DIr. Steve Hudgins (2010)
Shown in reverse chronological order, Hell Is Full traces back the progression of a zombie outbreak.
CAUTION: MAY CONTAIN SPOILERS.
Have we seen enough of zombies yet? It seems that everywhere you look, there’s yet another zombie flick that is made for very little money to make just a little bit more, seemingly destined to join the massive trash pile of straight-to-video releases that have come from the subgenre as of late. Well, Hell Is Full hits all of the hallmarks of shitty subpar zombie films, while somehow managing to be an at least slightly refreshing take on the topic.
The film opens with a man talking to a woman while he’s working on his property. He’s discussing the upcoming nuptials he is about to partake in with the woman’s sister, but it’s clear that she has her own feelings for the man. Soon after she leaves, he returns to his house, where he’s attacked by a zombie. It’s actually a pretty well done scene, one that promises interesting things to come, because the next scene opens with the zombie that attacked the man as a regular human being, and the film progresses to show us how that man became a zombie.
And so on, and so on.
The most difficult thing about Hell Is Full is that, deep down, it’s a really interesting take on the genre. It’s a reverse chronological order film (think Memento with shitty acting and direction), and, hell, any film that brings something new to horror is worth exploring. Essentially, we are tracing the zombie outbreak back to Patient 0, and following the trail of the undead to find out how it all began. It’s actually kind of a brilliant idea (and, for all that I’m aware of, one that hasn’t been done before.) Unfortunately, as with a lot of indie horror films, it’s just not particularly well done. It takes what could be a revolutionary idea and converts it into a fairly prototypical zombie film.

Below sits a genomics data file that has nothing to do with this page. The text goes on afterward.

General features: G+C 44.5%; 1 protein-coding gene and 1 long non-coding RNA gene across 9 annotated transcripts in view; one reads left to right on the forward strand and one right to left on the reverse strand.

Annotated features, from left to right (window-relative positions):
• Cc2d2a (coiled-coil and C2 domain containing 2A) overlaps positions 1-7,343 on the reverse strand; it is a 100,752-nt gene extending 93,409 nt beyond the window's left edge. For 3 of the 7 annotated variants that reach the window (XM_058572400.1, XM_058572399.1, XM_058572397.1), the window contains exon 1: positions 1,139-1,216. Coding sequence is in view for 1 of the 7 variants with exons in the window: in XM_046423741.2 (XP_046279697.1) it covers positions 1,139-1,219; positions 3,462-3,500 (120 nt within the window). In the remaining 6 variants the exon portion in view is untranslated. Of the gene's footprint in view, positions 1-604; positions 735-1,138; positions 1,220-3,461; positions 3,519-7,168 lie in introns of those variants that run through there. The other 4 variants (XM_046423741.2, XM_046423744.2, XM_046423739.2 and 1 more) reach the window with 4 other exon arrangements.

There’s very little blood, and this certainly isn’t what one would consider an extreme movie. It’s quite amateurish, but that’s to be expected from a movie like this. It’s clearly the director’s labor of love, and coming up with a fresh take on an age-old concept should be applauded. There are some genuinely funny moments, or at least as funny as you’re going to get in a movie like this. For instance, there’s a scene where two janitors at a hospital find a puddle on the floor, and one of them decides to smell it to determine what the mystery fluid is. He’s pretty sure it’s urine, but he sticks his fingers in and licks them just to be sure, prompting his janitorial friend to yell out “No, don’t lick it!” He does so, and determines that it is, in fact, pee. It’s a lighthearted moment, one that shows that this movie could’ve been infinitely more entertaining had it been turned into a comedy rather than a serious attempt at delving into zombie lore. But, alas, it didn’t pan out that way.
The acting is subar, but, again, that’s to be expected. The editing is subpar, but that’s also fairly common. And, overall, it’s certainly not a bad movie, or not as bad as one might expect going into a viewing. What makes this movie a letdown is that if fails to take advantage of what could’ve been a brilliant concept, indie horror’s answer to Chris Nolan. Obviously, with a drastically lower budget, it was going to be difficult, but even with those inherent limitations, it wasn’t as good as it could’ve or should’ve been. You’re left being generally bored, wishing that something, anything was happening. The characters are all almost completely unlikable, and the plot progression, which features the death of people who appeared earlier in the film, is nonsensical, a big no-no for a movie that takes place in reverse.
Who this movie is for: Indie horror lovers, Zombie fans, Chris Nolan
Bottom line: Hell Is Full is at the same time not as bad as it should have been and not nearly as good as it could’ve been. It’s a frustrating paradox that will leave you wishing you hadn’t bothered at all. Now, if someone can go write a good chronologically skewed film, please do so, because it has immense potential. I’m sorry this one didn’t get high marks, but it opens the door for a truly great film to be made. I’d definitely recommend waiting for that one.